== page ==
At the heart of Beethoven’s life’s statement as a composer lies the cycle of sixteen string quartets, which, to this day, has retained a special status and reverence. Since 2012, the Elias String Quartet has been immersed in its Beethoven Project, performing all Beethoven’s string quartets at venues throughout the UK. In this live recording, the ensemble captures both the intimacy and grandeur of the works. With an ever-expanding recording catalogue that has been met with widespread critical acclaim, the quartet is delighted to release this disc, the first volume of its complete Beethoven cycle to be recorded live at Wigmore Hall over the coming Seasons.
Documentary following concert pianist Leif Ove Andsnes as he attempts, in a series of worldwide performances, to interpret one of the greatest sets of works for piano ever written - Beethoven's five piano concertos. However, the film is more than a portrait of a famous musician on tour - it is an exploration into Ludwig van Beethoven's life as revealed by these five masterworks. The relationship between the composer and his world is mirrored by the relationship between the pianist and orchestra in these concertos. Andsnes offers rare insights into the mind of a world-class pianist and access to his personal and professional life. Against the background of Leif Ove playing these pieces, we also peel back the myths of Beethoven's life - from prodigious talent in Vienna to greatest composer alive by the time he wrote the fifth concerto.
The Beethoven symphonies: all nine of them stunning masterworks, all nine performed countless times. Be that as it may, there are conductors who can re-contextualize these symphonies in such a way that they sound completely new, as Ivan Fischer proved in 2013 and 2014 in his Beethoven Series with the Royal Concertgebouw Orchestra, spread out over two seasons. This is a veritable journey of discovery through a familiar landscape.
Have you ever wondered what goes through a composer's mind during those magical weeks and months when a musical composition—something meant to become a listening experience—is being notated on paper? Have you tried to imagine the creative process that boils inside geniuses like Mozart, Beethoven, Dvorák, Strauss, Brahms, Mendelssohn, or Liszt? Or within any composer?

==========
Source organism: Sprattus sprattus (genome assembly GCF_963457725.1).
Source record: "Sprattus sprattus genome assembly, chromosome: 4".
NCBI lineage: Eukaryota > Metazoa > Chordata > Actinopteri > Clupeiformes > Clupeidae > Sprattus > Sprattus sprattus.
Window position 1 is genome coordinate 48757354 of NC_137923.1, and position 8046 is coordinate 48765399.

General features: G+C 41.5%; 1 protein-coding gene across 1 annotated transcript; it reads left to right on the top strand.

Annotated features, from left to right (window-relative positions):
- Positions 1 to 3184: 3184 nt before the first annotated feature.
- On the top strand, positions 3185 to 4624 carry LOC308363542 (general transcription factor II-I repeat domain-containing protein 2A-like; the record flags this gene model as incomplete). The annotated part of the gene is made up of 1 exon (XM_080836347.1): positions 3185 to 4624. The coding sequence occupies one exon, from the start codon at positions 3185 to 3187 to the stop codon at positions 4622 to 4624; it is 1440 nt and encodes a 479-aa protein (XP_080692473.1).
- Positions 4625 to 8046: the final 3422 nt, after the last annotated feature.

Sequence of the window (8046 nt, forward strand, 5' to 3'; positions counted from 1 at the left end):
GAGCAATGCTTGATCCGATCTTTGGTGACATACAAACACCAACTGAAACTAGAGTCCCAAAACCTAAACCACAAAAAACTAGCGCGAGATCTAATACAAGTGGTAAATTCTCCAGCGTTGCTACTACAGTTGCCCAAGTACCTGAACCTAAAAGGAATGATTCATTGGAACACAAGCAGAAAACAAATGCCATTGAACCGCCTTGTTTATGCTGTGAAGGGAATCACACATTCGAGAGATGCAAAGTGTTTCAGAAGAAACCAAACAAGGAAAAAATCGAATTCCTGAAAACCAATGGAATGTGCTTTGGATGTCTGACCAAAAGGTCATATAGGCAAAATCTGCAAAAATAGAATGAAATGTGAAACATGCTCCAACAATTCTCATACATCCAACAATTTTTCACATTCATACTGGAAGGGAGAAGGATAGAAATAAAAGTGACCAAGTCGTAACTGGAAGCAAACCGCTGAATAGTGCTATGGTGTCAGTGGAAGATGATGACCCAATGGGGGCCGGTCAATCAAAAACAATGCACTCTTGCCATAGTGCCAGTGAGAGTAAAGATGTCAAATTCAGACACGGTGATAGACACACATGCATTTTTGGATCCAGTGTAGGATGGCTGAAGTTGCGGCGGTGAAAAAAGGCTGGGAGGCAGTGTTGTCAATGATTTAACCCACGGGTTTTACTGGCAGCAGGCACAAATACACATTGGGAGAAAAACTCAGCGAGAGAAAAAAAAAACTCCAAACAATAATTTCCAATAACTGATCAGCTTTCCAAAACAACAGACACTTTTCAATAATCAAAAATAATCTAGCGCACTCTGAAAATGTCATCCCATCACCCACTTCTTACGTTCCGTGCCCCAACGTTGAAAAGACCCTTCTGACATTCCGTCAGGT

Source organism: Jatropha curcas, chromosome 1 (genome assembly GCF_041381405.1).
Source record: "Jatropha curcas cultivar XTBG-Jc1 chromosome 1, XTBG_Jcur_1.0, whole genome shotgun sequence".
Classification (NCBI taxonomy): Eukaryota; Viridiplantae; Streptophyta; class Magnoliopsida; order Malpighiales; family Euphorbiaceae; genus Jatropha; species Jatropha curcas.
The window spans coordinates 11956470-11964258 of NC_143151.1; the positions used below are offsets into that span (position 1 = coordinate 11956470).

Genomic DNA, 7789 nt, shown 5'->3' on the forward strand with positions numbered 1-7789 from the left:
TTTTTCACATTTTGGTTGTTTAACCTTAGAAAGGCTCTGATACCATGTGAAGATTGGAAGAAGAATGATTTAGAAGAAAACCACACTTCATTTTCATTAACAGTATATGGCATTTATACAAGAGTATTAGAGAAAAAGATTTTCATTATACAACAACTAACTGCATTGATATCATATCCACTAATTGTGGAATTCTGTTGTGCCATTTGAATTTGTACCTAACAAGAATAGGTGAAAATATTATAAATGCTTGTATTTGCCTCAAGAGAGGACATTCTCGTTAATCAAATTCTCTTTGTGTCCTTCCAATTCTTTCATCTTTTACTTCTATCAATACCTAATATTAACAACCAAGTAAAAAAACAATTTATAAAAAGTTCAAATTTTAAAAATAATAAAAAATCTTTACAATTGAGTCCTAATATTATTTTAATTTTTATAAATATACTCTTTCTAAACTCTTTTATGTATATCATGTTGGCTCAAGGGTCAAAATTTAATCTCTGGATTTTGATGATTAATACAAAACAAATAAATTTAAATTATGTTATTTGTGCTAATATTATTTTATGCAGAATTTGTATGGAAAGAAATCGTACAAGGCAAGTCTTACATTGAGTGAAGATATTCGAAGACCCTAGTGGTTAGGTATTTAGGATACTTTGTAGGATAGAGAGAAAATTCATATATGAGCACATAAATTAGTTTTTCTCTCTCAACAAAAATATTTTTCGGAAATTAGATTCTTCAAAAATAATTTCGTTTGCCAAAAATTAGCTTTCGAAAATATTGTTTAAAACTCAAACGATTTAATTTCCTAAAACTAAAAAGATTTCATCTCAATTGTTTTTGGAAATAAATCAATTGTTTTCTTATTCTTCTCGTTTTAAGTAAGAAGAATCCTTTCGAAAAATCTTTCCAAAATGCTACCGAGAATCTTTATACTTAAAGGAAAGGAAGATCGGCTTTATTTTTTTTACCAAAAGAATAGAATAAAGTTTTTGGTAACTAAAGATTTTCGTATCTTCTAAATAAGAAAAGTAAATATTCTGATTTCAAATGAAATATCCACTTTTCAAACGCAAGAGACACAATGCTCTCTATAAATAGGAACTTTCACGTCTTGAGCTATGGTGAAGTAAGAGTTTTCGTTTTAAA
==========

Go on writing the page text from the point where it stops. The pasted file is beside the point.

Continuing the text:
…I have 5 complete sets of the Beethoven Violin Sonatas, and I have derived as much pleasure from Stern/Istomin as from any of the others. Indeed, I think it is more profound than the much heralded Dumay/Pires collaboration, and it doesn't give up much in sound quality to that one, either. As with Stern's second recording of the Beethoven Concerto with Barenboim, Stern had much new to say about this composer in the later stage of his career.
Have you ever wondered what goes through a composer's mind during those magical weeks and months when a musical composition—something meant to become a listening experience—is being notated on paper? Have you tried to imagine the creative process that boils inside geniuses like Mozart, Beethoven, Dvorák, Strauss, Brahms, Mendelssohn, or Liszt? Or within any composer? Is it pure inspiration? Does a composer hear the music first, before even picking up a pen? Or does the music, in fact, actually begin on that blank sheet of staff paper? Most important, can lay listeners like us, untrained in the technicalities of music, be taught to open our ears to a composer's creative intentions?
…here Bernstein provides what may be the slowest recorded tempo of the first movement to date (perhaps it's worth it alone for that reason!?) – however the freshness and vitality that LB and the NYP display on the Fourth Symphony is nothing short of breathtaking!
It's pure Bernstein - it's fresh, it's youthful, it's bliss, it's ecstasy. This is one of the finest takes of Beethoven 4 I know of - which is probably Beethoven's most under-estimated symphony. Bernstein captures the exact character needed to sell this work.
The benchmark recording of Beethoven Piano concertos with incomparable Leon Fleisher and George Szell.
As one customer form amazon.com wrote: “This is an outstanding recording. Leon Fleischer and George Szell are a match made in heaven. The standouts in this collection are the Beethoven 4th and the Mozart 25th. George Szell was one of the absolute best conductors of concerti. The musicality and ensemble playing are flawless. The recording of the Mozart 25th is the best I've ever heard. Don't overlook one of Mozart's later masterpieces played so flawlessly. This particular work comes off best with a large modern orchestra,like the CSO, as opposed to a smaller ensemble. Great performances!”
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